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Old 02-25-2008, 09:48 AM   #1
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My 04 Meridian has enough parasitic drain on the chassis batteries to run them dead in about 30 days. This occurs even with a "Trik-L-Start" charger which I added a couple years ago. It seems like the only solution in to install a battery disconnect which Winnebago did in later models. I was curious if any other 2004 Meridan/Journey owners installed the "Guest" brand disconnect and how difficult it was.
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Old 02-25-2008, 09:48 AM   #2
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My 04 Meridian has enough parasitic drain on the chassis batteries to run them dead in about 30 days. This occurs even with a "Trik-L-Start" charger which I added a couple years ago. It seems like the only solution in to install a battery disconnect which Winnebago did in later models. I was curious if any other 2004 Meridan/Journey owners installed the "Guest" brand disconnect and how difficult it was.
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Old 02-25-2008, 12:43 PM   #3
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Slightly off your information request but are you sure you do not have other electrical problems? The Trik-L-Start should be maintaining your chassis batteries at about .3 volt below the charge on your house batteries. In my situation, my house batteries are at 13.2 to 13.3 volts and the chassis batteries are at 12.9 volts when in the maintain mode. 12.66 to 12.7 is considered fully charged. (I have a PD 9260 charger converter with the built in charge wizard and pendant.)
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Old 02-25-2008, 02:48 PM   #4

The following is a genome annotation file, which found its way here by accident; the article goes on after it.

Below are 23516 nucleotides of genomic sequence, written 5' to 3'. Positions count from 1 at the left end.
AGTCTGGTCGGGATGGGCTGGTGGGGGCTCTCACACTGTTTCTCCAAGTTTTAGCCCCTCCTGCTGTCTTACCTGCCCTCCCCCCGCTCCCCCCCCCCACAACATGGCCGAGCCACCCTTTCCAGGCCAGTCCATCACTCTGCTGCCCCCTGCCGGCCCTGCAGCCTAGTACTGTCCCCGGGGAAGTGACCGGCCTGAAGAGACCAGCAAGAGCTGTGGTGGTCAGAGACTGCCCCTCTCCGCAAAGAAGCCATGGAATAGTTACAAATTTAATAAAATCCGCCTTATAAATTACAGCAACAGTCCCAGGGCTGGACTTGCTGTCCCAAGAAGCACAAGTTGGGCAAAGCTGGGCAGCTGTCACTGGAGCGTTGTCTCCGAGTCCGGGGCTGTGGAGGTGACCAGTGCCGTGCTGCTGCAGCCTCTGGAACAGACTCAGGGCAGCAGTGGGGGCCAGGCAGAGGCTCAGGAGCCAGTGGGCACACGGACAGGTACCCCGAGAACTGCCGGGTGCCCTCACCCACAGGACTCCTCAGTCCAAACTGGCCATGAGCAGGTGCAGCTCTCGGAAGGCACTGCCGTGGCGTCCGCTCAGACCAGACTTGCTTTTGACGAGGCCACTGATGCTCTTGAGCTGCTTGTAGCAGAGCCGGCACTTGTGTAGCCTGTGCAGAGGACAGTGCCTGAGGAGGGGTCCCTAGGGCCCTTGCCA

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I looked at installing a chassis battery disconnect switch Here

I had previously installed a trickle charger for the chassis batteries and in the extreme cases will now charge the chassis batteries with an external charger. So far I've had no issues and still think the decision to not install was a good one for me.
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Old 02-25-2008, 03:00 PM   #5
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As SteveG mentioned take a look at the information available on the previous posts. We've been using our Flaming River disconnect for over 5 years without any problems. Our coach routinely sets in the garage for up to 3 months at a time and we've never had a dead battery since it was installed.

The only downside of installing this type of device is that the engine electronics have to "relearn" all your driving habits each time the battery is disconnected, and all the coach electronics that operate off the chassis battery (like the radio and clocks)have to be reset when the battery is reconnected.
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Old 02-25-2008, 03:43 PM   #6
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<BLOCKQUOTE class="ip-ubbcode-quote"><div class="ip-ubbcode-quote-title">quote:</div><div class="ip-ubbcode-quote-content">Originally posted by FleetMan:
Slightly off your information request but are you sure you do not have other electrical problems? The Trik-L-Start should be maintaining your chassis batteries at about .3 volt below the charge on your house batteries. In my situation, my house batteries are at 13.2 to 13.3 volts and the chassis batteries are at 12.9 volts when in the maintain mode. 12.66 to 12.7 is considered fully charged. (I have a PD 9260 charger converter with the built in charge wizard and pendant.) </div></BLOCKQUOTE>

I have no electrical power where I store my coach. The only charge to the coach batteries is the little solar cell on the roof.
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Old 02-25-2008, 08:02 PM   #7
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Catpowered,
No shore power when being stored places an entirely different light on the subject. If you don't want to disconnect the chassis batteries when parked, a disconnect switch mounted in the battery compartment area would probably be the easiest solution.
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